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Bilateral chronic subthalamic nucleus (STN) stimulation is a new and useful surgical method to improve parkinsonian disability. The improvement involves all the major parkinsonian signs.1Recently, Krack et al 2 reported that chronic stimulation of the STN also improved levodopa induced dyskinesias, although they explained this effect mainly by a decrease in the levodopa dosage. We report on a patient who presented a marked improvement of levodopa induced dyskinesias without decreasing the daily dosage of levodopa.
A 68 year old man was diagnosed with Parkinson’s disease at the age of 38, and started levodopa at the age of 43, with good initial effect. At the age of 56 he developed a peak of dose choreiform dyskinesias in the trunk and limbs and 2 years later he also had motor fluctuations of the wearing off type. Since 1993, the patient had severe generalised choreiform dyskinesias that were present for about 75% of the diurnal time. Presurgery treatment included benserazide/levodopa (50/200 mg five times a day), plus selegiline (10 mg/day). The motor score of the unified Parkinson’s disease rating scale (UPDRS) in the off condition was 51, and in the on condition, 37. The dyskinesia score (six body parts, each scored 0–4, maximum score 24)1 in the on condition was 15. The patient was operated on bilaterally in the STN according to the method of Limousin et al 1 with slight modifications, using neurophysiological recording (figure). Antiparkinsonian therapy was initially maintained. Three months after surgery, the motor score of the UPDRS in the off condition was 48, and in the on condition 36, when the stimulation was off; and improved to 37 and 22, respectively, when the stimulation was switched on. The patient had mild dyskinesias in the lower limbs for no more than 10% of the diurnal time. The dyskinesia score was assessed during the maximum motor response to a single morning dose of 50/200 mg benserazide/levodopa. Ten hours before this levodopa test, the stimulation was switched off, and the patient kept off levodopa. The dyskinesia score was 15 when the stimulation was off, and lessened immediately to 2 when the stimulation was switched on.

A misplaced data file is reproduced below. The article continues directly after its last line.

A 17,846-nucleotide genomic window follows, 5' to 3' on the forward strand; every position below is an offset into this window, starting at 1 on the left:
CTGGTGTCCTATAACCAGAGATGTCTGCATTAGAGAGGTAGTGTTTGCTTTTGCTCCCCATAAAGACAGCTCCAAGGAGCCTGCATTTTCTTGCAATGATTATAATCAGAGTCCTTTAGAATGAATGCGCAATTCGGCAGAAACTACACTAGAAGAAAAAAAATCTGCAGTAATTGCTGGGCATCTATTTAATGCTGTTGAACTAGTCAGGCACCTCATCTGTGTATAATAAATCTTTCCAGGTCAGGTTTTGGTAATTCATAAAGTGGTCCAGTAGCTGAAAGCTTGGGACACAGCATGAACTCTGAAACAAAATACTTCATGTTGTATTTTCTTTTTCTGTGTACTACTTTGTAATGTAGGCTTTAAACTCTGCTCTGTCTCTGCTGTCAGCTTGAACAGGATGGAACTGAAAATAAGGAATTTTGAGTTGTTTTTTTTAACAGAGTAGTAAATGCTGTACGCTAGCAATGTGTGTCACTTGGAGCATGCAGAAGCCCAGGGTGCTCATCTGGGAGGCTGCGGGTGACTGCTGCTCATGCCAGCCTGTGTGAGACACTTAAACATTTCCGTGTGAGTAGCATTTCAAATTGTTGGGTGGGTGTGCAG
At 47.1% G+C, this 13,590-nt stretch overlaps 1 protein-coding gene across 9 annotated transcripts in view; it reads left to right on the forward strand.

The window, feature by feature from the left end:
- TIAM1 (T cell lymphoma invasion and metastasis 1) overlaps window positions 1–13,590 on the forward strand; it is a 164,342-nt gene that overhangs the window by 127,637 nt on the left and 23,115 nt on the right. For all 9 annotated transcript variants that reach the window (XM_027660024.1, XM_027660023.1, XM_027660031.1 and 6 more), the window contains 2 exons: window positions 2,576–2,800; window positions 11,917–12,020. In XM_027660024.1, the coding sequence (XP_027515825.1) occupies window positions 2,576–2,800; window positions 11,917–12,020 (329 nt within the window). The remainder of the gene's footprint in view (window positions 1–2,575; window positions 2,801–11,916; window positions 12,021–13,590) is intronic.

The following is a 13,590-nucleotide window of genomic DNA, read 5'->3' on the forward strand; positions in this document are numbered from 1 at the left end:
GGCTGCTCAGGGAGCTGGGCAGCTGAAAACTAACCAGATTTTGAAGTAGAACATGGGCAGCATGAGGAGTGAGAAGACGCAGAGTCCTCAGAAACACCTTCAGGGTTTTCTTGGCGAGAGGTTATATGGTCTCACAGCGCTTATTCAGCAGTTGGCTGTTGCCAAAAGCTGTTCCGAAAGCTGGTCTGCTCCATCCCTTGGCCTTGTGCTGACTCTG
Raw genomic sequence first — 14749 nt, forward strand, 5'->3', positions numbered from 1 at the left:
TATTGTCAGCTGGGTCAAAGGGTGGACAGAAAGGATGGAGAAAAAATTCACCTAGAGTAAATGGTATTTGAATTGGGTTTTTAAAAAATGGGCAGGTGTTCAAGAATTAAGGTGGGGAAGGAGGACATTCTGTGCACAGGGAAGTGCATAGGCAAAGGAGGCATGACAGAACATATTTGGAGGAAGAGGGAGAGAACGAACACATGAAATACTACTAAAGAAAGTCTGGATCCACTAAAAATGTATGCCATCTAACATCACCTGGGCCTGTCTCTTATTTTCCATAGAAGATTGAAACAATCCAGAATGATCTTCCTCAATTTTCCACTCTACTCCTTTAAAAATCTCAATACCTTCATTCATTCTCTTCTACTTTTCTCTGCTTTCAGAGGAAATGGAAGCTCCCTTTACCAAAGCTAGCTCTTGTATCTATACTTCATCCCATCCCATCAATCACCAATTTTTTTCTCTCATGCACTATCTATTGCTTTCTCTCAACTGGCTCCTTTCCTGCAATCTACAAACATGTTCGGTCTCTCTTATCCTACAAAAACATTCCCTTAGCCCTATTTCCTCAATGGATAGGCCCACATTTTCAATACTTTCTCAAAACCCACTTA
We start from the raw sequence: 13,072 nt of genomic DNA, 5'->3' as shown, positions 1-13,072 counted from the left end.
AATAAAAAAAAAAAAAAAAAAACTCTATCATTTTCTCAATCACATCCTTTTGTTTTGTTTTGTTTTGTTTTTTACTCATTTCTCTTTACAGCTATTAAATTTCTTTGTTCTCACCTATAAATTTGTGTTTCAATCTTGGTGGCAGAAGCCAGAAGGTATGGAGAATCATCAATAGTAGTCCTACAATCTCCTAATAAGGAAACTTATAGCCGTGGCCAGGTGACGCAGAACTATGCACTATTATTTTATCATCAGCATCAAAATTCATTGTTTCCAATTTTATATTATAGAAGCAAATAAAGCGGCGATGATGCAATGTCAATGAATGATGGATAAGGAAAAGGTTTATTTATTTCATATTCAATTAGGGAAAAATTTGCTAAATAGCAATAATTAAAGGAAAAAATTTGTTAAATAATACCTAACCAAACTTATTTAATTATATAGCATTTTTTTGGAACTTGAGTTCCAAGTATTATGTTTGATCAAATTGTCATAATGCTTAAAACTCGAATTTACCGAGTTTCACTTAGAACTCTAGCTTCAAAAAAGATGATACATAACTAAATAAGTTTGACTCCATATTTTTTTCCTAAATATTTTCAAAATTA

Unilateral STN stimulation induces hemiballism in healthy monkeys3 and improves all parkinsonian symptoms,1 including levodopa induced dyskinesias, in patients with Parkinson’s disease.2 Although the improvement of levodopa induced dyskinesias has been attributed by Krack et al 2 to the decrease of levodopa dosage, our patient showed a marked improvement after surgery despite the fact that the levodopa dose could not be decreased after optimising the antiparkinsonian therapy. The improvement of levodopa induced dyskinesias in our patient occurred both during activities of daily living and after a levodopa acute test. To minimise a possible maintained effect of the subthalamic STN stimulation, which hypothetically could have changed the dyskinesia threshold, the patient was in off drug and off stimulation conditions 10 hours before the levodopa acute test. Levodopa elicited a severe peak of dose dyskinesias that were relieved immediately when the STN stimulation was switched on. These data suggest that the effect of STN stimulation is different in healthy monkeys3 compared with parkinsonian patients with levodopa induced dyskinesias, and suggest that the improvement of levodopa induced dyskinesias could be related directly to the effect of STN stimulation.
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